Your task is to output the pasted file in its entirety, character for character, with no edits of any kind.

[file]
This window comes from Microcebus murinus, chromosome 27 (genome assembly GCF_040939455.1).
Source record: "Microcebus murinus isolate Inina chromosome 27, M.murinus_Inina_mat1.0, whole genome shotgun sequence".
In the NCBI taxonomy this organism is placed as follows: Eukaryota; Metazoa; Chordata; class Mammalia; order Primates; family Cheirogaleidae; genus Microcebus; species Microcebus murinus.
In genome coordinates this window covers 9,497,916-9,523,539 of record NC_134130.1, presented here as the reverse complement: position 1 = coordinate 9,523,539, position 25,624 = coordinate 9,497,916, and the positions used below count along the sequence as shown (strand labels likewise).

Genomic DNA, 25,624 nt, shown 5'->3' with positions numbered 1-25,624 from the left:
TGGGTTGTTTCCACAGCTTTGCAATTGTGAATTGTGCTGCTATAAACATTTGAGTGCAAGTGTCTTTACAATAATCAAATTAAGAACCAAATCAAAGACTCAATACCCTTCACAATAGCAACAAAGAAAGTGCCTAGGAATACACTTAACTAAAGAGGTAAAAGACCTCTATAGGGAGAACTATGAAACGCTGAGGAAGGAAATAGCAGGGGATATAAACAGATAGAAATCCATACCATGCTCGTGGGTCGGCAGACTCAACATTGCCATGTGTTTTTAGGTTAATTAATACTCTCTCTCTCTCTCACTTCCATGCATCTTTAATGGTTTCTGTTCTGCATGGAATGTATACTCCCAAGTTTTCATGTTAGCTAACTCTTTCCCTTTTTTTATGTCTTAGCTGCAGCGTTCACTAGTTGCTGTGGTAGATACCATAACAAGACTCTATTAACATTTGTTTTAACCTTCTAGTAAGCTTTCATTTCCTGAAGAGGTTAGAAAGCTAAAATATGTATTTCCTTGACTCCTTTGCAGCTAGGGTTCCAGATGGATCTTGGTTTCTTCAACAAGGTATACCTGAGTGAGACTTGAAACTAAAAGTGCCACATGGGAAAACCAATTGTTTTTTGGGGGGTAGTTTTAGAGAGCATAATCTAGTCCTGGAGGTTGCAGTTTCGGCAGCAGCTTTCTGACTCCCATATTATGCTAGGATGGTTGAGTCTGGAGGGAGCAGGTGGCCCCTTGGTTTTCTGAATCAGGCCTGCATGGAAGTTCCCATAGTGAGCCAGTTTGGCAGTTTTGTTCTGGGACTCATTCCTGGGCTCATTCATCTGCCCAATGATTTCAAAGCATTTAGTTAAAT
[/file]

This window comes from Microcebus murinus, chromosome 27 (genome assembly GCF_040939455.1).
Source record: "Microcebus murinus isolate Inina chromosome 27, M.murinus_Inina_mat1.0, whole genome shotgun sequence".
In the NCBI taxonomy this organism is placed as follows: Eukaryota; Metazoa; Chordata; class Mammalia; order Primates; family Cheirogaleidae; genus Microcebus; species Microcebus murinus.
In genome coordinates this window covers 9,497,916-9,523,539 of record NC_134130.1, presented here as the reverse complement: position 1 = coordinate 9,523,539, position 25,624 = coordinate 9,497,916, and the positions used below count along the sequence as shown (strand labels likewise).

Genomic DNA, 25,624 nt, shown 5'->3' with positions numbered 1-25,624 from the left:
TGGGTTGTTTCCACAGCTTTGCAATTGTGAATTGTGCTGCTATAAACATTTGAGTGCAAGTGTCTTTACAATAATCAAATTAAGAACCAAATCAAAGACTCAATACCCTTCACAATAGCAACAAAGAAAGTGCCTAGGAATACACTTAACTAAAGAGGTAAAAGACCTCTATAGGGAGAACTATGAAACGCTGAGGAAGGAAATAGCAGGGGATATAAACAGATAGAAATCCATACCATGCTCGTGGGTCGGCAGACTCAACATTGCCATGTGTTTTTAGGTTAATTAATACTCTCTCTCTCTCTCACTTCCATGCATCTTTAATGGTTTCTGTTCTGCATGGAATGTATACTCCCAAGTTTTCATGTTAGCTAACTCTTTCCCTTTTTTTATGTCTTAGCTGCAGCGTTCACTAGTTGCTGTGGTAGATACCATAACAAGACTCTATTAACATTTGTTTTAACCTTCTAGTAAGCTTTCATTTCCTGAAGAGGTTAGAAAGCTAAAATATGTATTTCCTTGACTCCTTTGCAGCTAGGGTTCCAGATGGATCTTGGTTTCTTCAACAAGGTATACCTGAGTGAGACTTGAAACTAAAAGTGCCACATGGGAAAACCAATTGTTTTTTGGGGGGTAGTTTTAGAGAGCATAATCTAGTCCTGGAGGTTGCAGTTTCGGCAGCAGCTTTCTGACTCCCATATTATGCTAGGATGGTTGAGTCTGGAGGGAGCAGGTGGCCCCTTGGTTTTCTGAATCAGGCCTGCATGGAAGTTCCCATAGTGAGCCAGTTTGGCAGTTTTGTTCTGGGACTCATTCCTGGGCTCATTCATCTGCCCAATGATTTCAAAGCATTTAGTTAAAT